The White House is reviewing a proposal for changing rules related to rebates for pharmacy benefit managers (PBMs), an industry that’s drawn intense scrutiny in the national debate about rising drug costs.
The White House’s Office of Information and Regulatory Affairs (OIRA) this week received a proposed rule about PBM rebates from the Department of Health and Human Services (HHS).
Lawmakers and policy officials have in recent months cited concerns that consumers don’t benefit enough from rebates provided to PBMs, which serve as middlemen in negotiations for insurers and employers with pharmaceutical companies.
There’s no legal deadline for the office’s review of the pending rule on PBM rebates, and agencies’ proposals have been known to linger under wraps for weeks or months at OIRA. But HHS has signaled that there’s great interest in publishing the PBM rule, as the Trump administration presses forward with a number of initiatives to address drug costs.
HHS national spokeswoman Caitlin Oakley said the White House’s May report on drug prices shows a clear intention to consider removing so-called safe harbor protections for rebates. “Safe harbor” regulations are used to shield certain payments and businesses that potentially could cross the anti-kickback statute.
The proposed rule is titled Removal of Safe Harbor Protection for Rebates to Plans or PBMs Involving Prescription Pharmaceuticals and Creation of New Safe Harbor Protection.
“It should not come as a surprise that this would require rulemaking,” Oakley said in an email to Medscape Medical News.
President Donald J. Trump has been open in his criticism of PBMs. In unveiling the White House’s May report on drug prices, he called for “eliminating the middlemen” who had become “very, very rich. They won’t be so rich anymore,” he said.
“What had been a hidden negotiation and wealth transfer between drug manufacturers and PBMs is now a direct increase on consumer out-of-pocket spending that likely decreases drug adherence and health outcomes,” the White House said in the report.
OIRA has designated the pending rule on PBM rebates as being “economically significant,” which means it is likely to have an annual effect on the economy of $100 million or alter the economy in a material way.
That “economically significant” designation indicates that HHS may seek to eliminate rebate practices, with the exception of those linked to value-based purchasing arrangements, wrote John Leppard, an analyst with Washington Analysis, in a note. HHS’ draft rule may be scaled back before it is finalized, according to Leppard.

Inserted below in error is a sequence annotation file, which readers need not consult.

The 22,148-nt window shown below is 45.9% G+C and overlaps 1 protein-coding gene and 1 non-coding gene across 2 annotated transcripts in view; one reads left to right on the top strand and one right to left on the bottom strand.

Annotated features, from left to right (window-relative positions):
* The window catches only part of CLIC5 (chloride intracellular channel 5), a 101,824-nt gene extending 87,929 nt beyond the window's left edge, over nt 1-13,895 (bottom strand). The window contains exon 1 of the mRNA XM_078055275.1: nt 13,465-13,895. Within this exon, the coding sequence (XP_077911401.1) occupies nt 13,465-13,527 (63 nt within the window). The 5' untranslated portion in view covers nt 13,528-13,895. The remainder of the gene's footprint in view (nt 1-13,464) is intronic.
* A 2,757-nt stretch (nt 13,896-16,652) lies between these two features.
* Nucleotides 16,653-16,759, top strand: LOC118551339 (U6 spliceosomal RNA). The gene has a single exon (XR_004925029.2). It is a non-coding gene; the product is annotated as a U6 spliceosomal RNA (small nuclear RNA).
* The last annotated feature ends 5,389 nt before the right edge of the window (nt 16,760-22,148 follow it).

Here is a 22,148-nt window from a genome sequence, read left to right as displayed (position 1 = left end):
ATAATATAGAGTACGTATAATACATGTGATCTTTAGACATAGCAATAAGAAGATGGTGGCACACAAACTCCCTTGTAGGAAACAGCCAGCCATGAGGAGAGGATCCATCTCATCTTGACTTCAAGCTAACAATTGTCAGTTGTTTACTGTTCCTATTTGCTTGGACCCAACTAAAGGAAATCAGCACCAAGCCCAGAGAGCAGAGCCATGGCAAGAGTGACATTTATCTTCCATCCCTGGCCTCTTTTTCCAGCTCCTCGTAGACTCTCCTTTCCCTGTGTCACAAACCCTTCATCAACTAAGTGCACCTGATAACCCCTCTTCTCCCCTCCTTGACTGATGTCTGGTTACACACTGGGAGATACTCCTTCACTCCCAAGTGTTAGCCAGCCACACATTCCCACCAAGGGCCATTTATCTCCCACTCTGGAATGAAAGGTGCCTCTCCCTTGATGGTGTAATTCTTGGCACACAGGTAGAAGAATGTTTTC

“We remain skeptical that HHS will ultimately finalize a wholesale elimination of PBM rebate practices,” he said. “Very few stakeholders called for this step in the comments submitted as part of the Trump administration’s blueprint on lowering drug prices.”
As of Wednesday afternoon, there was muted reaction in the stock market. Shares of PBM-giant Express Scripts slipped by 1.5% in Wednesday trading, when major stock indexes such as the Dow Jones Industrial Average were also trading lower than they had the day before. Shares of pharmacy giant CVS, which also has a PBM business, slipped 2.6%.
The trade group for PBMs, the Pharmaceutical Care Management Association (PCMA), on Thursday said there are “several troubling questions” about the proposed HHS rule.
In a statement, PCMA Chief Executive Mark Merritt urged HHS to consider points that the trade group had recently submitted about potential changes to rebates. He cited “significant concerns as to whether there are any viable alternatives to rebates, in light of drug manufacturers’ inability to offer upfront discounts under current antitrust case law.”
Merritt also questioned whether HHS has the authority to change the safe-harbor provisions through regulations.
“The statutory exception for discounts to the Anti-Kickback statute protects rebates and any changes would require an act of Congress,” PCMA’s Merritt said.
HHS Secretary Alex Azar may have been working to lay the groundwork for such a change in his June appearance before the Senate’s health committee. At the hearing, Azar focused intently on PBMs and the complex negotiations around drug prices. PBMs have a vested interest in keeping list prices for drugs high, he said.
“Right now, everyone in the system makes their money off of a percentage of list prices: both drug companies and pharmacy benefit managers, who are supposed to keep prices down,” Azar said. “Everybody wins when list prices rise — except for the patient.”
Azar also told the senators that it may be preferable to have “a system without rebates, where PBMs and drug companies just negotiate fixed-price contracts.
“Such a system’s incentives, detached from artificial list prices, would likely serve patients far better,” Azar said.
Alicia Ault contributed to this story.